It would have been an insightful guess if you had predicted that Cleveland would eventually turn up in the dark epic of the Russian hackers and other Putinesque plots. Thank you, Gail Collins.
In her New York Times column on Saturday, she wrote about Carter Page, a shadowy figure on Trump’s campaign foreign policy team. He had said on MSNBC that he had never met Russian ambassador Sergey Kislyak “out of Cleveland”. Although the tete a tete was during the Republican convention, Collins was so impressed by Page’s evasion that she advised other Trump apparatchiks to apply it when they “want to deny any embarrassing -to-indictable behavior, they just say ‘only Cleveland’. We’lll get the massage. “
We may never know precisely what happened in the private hotel rooms of Lake Erie during Page’s s meetings with the globular ambassador who is reputed to be Russia’s top spy in America. It’s a safe bet, however, that they didn’t discuss recruiting a quarterback for the Browns from Siberia.
What rotten luck for the city. Things were going to well for it from the Republican convention to the Cavaliers NBA championship Now this.
It wasn’t a good week for the president. As the Vesuvian outpouring of burning questions about Jeff Sessions’ testimony flowed down to Pompey to engulf Congress and those awful media mice. There was word that Trump’s ubiquitous son-in-law, Jared Kushner, was busily engaging Putin’s people. Not even Trump’s star apologist, Jeffrey Lord, a CNN contributor these days, could whitewash his inspired leader’s flaws under severe questioning by Bill Maher on HBO. The comedian and liberal-at-large virtually leapt from his chair , eyeball to-eyeball, to thrash Lord in language restricted to cable TV:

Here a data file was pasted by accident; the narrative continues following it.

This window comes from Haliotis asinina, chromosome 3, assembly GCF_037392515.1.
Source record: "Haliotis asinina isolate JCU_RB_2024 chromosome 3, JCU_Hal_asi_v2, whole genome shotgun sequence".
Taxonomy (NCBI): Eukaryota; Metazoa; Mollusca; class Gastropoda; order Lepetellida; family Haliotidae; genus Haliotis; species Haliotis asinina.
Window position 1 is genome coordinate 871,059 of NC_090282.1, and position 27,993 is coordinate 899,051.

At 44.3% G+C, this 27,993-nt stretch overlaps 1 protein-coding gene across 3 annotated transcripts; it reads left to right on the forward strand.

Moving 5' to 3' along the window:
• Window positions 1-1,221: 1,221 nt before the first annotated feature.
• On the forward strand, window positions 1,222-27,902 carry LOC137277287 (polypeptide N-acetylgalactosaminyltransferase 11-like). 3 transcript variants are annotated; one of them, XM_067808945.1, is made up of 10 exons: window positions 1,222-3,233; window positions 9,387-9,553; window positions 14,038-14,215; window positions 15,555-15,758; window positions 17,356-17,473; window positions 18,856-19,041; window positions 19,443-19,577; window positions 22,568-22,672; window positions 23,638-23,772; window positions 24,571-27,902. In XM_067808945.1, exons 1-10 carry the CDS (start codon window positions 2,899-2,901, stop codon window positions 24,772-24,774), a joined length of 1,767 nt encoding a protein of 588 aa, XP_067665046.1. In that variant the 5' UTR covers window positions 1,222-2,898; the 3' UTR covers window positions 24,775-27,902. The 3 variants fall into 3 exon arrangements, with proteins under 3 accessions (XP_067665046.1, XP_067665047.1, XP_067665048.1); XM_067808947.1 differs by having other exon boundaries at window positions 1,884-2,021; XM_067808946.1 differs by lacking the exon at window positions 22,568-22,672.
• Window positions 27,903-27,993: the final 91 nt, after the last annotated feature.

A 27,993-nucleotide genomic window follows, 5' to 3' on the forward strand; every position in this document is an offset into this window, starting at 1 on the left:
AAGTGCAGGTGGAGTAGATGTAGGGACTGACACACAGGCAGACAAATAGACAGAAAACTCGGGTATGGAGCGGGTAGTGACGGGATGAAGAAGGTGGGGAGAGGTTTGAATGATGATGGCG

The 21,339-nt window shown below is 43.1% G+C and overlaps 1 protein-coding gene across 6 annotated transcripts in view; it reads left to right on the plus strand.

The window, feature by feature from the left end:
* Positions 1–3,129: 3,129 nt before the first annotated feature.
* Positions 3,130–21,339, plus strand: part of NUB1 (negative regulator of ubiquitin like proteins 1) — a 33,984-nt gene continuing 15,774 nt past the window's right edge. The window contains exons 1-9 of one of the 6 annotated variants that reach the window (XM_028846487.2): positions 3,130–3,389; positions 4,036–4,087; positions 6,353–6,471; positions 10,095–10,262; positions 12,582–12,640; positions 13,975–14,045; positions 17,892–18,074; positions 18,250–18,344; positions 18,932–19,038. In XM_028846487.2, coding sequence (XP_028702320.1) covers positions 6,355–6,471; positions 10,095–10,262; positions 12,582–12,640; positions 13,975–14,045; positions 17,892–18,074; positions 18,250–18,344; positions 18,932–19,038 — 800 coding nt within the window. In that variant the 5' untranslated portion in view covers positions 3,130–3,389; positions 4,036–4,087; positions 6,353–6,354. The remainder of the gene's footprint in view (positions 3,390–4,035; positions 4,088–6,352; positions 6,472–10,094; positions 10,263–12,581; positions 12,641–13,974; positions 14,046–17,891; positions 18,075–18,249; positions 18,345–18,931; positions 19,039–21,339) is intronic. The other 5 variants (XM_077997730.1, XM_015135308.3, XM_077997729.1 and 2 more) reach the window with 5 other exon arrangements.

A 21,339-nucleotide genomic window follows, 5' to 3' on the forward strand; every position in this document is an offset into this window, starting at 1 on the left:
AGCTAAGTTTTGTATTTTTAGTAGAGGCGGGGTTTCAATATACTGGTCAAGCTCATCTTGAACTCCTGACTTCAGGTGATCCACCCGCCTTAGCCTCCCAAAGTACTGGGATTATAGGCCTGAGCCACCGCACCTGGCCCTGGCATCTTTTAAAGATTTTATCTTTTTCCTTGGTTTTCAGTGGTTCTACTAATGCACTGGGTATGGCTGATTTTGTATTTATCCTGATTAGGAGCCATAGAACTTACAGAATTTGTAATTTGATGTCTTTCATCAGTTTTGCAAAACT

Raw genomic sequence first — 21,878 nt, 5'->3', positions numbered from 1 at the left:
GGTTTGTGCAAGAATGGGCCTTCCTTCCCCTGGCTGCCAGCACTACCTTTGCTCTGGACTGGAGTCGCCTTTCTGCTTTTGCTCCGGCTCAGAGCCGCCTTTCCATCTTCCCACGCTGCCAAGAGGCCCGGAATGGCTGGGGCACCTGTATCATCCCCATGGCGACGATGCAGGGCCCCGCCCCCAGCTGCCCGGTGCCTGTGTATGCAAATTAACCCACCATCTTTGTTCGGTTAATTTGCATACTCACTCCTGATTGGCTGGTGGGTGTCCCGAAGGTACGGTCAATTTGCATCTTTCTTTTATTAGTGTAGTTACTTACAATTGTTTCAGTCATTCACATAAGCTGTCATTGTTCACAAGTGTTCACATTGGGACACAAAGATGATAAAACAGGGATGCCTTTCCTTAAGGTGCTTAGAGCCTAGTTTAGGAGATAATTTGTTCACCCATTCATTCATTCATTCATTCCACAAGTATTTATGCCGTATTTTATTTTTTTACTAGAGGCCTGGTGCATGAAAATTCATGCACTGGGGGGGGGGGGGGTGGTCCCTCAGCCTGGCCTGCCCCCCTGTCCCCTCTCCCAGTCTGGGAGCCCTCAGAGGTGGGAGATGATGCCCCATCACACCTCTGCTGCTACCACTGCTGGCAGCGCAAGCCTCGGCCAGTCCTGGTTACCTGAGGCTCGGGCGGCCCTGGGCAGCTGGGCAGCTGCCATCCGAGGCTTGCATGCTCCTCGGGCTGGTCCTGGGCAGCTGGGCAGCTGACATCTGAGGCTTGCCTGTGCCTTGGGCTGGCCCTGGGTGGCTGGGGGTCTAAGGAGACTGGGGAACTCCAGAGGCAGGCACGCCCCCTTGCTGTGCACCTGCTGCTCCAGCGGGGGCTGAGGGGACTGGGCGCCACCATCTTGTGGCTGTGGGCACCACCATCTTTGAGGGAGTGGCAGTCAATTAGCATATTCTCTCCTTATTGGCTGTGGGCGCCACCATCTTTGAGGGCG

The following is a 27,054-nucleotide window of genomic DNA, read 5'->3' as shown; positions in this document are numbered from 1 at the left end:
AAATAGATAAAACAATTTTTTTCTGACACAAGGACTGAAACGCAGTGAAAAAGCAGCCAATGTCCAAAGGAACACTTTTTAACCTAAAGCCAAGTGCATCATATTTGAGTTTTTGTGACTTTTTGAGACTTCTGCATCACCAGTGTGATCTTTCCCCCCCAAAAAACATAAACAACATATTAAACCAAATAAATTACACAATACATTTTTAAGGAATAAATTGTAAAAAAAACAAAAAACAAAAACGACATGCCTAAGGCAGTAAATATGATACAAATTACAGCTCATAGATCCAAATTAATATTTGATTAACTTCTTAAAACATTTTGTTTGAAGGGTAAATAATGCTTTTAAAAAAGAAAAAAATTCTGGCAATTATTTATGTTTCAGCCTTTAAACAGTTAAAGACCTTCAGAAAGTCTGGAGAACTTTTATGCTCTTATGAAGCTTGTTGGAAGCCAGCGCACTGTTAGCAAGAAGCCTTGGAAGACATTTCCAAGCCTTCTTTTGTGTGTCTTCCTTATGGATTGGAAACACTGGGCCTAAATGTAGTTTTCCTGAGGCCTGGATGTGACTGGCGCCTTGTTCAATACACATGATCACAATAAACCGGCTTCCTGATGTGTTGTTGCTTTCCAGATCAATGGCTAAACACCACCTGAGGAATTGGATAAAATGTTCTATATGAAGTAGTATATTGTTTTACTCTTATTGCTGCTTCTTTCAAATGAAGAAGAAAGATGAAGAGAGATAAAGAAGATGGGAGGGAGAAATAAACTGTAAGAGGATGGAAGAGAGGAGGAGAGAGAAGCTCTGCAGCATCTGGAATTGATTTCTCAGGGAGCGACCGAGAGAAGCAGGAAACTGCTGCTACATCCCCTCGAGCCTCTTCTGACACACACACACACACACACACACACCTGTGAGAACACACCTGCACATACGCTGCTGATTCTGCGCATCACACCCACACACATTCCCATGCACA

“Let’s not play games here, Mr. Lord. I like you and I hear that you’re a very nice guy. But don’t bullshit me.”
The tone was anything but pleasant.
Oh, there were still outliers who defended Trump. Kevin O’Brien, the Plain Dealer’s uber-right columnist, checked in with his own assessment of the spreading fireball, assuring his crowd that the hacking was a “complete fiction”. He dismissed it as nothing more than “Democratic hysterics”. Problem solved.
O’Brien’s colleague, Ted Diadiun, roared from the same school of denials, writing of the “phony outrage”. But didn’t he also say that the women’s protest march of many thousands was nothing more than ‘“caterwauling”?
During the Watergate inquiry, Sen. Howard Baker, the Tennessee Republican, soberly raised a question about President Nixon: “What did the president know? And when did he know it?”
That’s where we are today. Alas. There are few Republicans around to repeat his words.
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